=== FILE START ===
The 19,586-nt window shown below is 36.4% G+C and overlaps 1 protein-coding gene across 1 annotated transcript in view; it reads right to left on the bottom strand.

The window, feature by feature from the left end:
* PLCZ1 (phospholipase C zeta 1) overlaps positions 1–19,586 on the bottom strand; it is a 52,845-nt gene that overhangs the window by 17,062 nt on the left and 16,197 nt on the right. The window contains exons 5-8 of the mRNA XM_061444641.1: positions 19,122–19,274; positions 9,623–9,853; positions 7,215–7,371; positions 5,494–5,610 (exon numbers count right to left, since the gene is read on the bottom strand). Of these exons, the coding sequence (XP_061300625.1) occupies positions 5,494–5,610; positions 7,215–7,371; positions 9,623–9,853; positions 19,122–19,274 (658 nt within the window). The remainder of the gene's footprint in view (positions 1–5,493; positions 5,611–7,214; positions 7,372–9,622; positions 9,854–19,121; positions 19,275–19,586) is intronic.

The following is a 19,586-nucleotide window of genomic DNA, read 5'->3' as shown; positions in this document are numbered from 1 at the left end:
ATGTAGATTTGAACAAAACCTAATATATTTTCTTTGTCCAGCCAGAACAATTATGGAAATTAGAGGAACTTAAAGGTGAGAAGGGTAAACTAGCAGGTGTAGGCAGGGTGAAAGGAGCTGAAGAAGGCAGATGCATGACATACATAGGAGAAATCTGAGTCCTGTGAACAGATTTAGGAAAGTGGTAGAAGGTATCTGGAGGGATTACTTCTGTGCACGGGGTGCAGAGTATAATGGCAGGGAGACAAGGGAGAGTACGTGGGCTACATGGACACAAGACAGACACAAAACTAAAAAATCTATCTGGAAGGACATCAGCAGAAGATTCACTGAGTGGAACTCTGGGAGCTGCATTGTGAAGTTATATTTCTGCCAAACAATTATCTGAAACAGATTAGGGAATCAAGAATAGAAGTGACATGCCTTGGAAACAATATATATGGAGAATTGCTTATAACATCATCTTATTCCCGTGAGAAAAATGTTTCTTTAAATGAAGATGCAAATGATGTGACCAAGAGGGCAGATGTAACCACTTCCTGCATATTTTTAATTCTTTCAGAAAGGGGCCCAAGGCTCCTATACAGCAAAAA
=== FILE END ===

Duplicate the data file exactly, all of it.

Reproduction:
The 19,586-nt window shown below is 36.4% G+C and overlaps 1 protein-coding gene across 1 annotated transcript in view; it reads right to left on the bottom strand.

The window, feature by feature from the left end:
* PLCZ1 (phospholipase C zeta 1) overlaps positions 1–19,586 on the bottom strand; it is a 52,845-nt gene that overhangs the window by 17,062 nt on the left and 16,197 nt on the right. The window contains exons 5-8 of the mRNA XM_061444641.1: positions 19,122–19,274; positions 9,623–9,853; positions 7,215–7,371; positions 5,494–5,610 (exon numbers count right to left, since the gene is read on the bottom strand). Of these exons, the coding sequence (XP_061300625.1) occupies positions 5,494–5,610; positions 7,215–7,371; positions 9,623–9,853; positions 19,122–19,274 (658 nt within the window). The remainder of the gene's footprint in view (positions 1–5,493; positions 5,611–7,214; positions 7,372–9,622; positions 9,854–19,121; positions 19,275–19,586) is intronic.

The following is a 19,586-nucleotide window of genomic DNA, read 5'->3' as shown; positions in this document are numbered from 1 at the left end:
ATGTAGATTTGAACAAAACCTAATATATTTTCTTTGTCCAGCCAGAACAATTATGGAAATTAGAGGAACTTAAAGGTGAGAAGGGTAAACTAGCAGGTGTAGGCAGGGTGAAAGGAGCTGAAGAAGGCAGATGCATGACATACATAGGAGAAATCTGAGTCCTGTGAACAGATTTAGGAAAGTGGTAGAAGGTATCTGGAGGGATTACTTCTGTGCACGGGGTGCAGAGTATAATGGCAGGGAGACAAGGGAGAGTACGTGGGCTACATGGACACAAGACAGACACAAAACTAAAAAATCTATCTGGAAGGACATCAGCAGAAGATTCACTGAGTGGAACTCTGGGAGCTGCATTGTGAAGTTATATTTCTGCCAAACAATTATCTGAAACAGATTAGGGAATCAAGAATAGAAGTGACATGCCTTGGAAACAATATATATGGAGAATTGCTTATAACATCATCTTATTCCCGTGAGAAAAATGTTTCTTTAAATGAAGATGCAAATGATGTGACCAAGAGGGCAGATGTAACCACTTCCTGCATATTTTTAATTCTTTCAGAAAGGGGCCCAAGGCTCCTATACAGCAAAAA